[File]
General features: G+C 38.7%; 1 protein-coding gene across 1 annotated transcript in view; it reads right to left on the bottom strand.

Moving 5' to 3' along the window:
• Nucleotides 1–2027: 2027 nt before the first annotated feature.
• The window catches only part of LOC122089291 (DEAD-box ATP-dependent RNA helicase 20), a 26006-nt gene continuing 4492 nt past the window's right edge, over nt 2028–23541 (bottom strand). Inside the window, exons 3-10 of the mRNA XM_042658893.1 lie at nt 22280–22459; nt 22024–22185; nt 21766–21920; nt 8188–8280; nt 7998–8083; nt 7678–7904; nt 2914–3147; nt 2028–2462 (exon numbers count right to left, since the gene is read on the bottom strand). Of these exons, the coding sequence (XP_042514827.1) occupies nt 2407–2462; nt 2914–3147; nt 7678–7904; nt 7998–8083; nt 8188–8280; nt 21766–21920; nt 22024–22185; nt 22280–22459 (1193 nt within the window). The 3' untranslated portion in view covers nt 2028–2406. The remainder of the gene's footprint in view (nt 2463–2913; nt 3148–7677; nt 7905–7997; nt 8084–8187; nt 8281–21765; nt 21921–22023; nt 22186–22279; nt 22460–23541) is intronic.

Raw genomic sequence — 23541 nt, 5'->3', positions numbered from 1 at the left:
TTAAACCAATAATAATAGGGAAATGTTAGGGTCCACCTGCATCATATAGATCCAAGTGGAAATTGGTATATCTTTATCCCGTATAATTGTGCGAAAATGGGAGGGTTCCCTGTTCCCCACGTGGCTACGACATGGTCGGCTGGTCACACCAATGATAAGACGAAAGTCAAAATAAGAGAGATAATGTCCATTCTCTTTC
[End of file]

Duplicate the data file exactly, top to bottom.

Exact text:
General features: G+C 38.7%; 1 protein-coding gene across 1 annotated transcript in view; it reads right to left on the bottom strand.

Moving 5' to 3' along the window:
• Nucleotides 1–2027: 2027 nt before the first annotated feature.
• The window catches only part of LOC122089291 (DEAD-box ATP-dependent RNA helicase 20), a 26006-nt gene continuing 4492 nt past the window's right edge, over nt 2028–23541 (bottom strand). Inside the window, exons 3-10 of the mRNA XM_042658893.1 lie at nt 22280–22459; nt 22024–22185; nt 21766–21920; nt 8188–8280; nt 7998–8083; nt 7678–7904; nt 2914–3147; nt 2028–2462 (exon numbers count right to left, since the gene is read on the bottom strand). Of these exons, the coding sequence (XP_042514827.1) occupies nt 2407–2462; nt 2914–3147; nt 7678–7904; nt 7998–8083; nt 8188–8280; nt 21766–21920; nt 22024–22185; nt 22280–22459 (1193 nt within the window). The 3' untranslated portion in view covers nt 2028–2406. The remainder of the gene's footprint in view (nt 2463–2913; nt 3148–7677; nt 7905–7997; nt 8084–8187; nt 8281–21765; nt 21921–22023; nt 22186–22279; nt 22460–23541) is intronic.

Raw genomic sequence — 23541 nt, 5'->3', positions numbered from 1 at the left:
TTAAACCAATAATAATAGGGAAATGTTAGGGTCCACCTGCATCATATAGATCCAAGTGGAAATTGGTATATCTTTATCCCGTATAATTGTGCGAAAATGGGAGGGTTCCCTGTTCCCCACGTGGCTACGACATGGTCGGCTGGTCACACCAATGATAAGACGAAAGTCAAAATAAGAGAGATAATGTCCATTCTCTTTC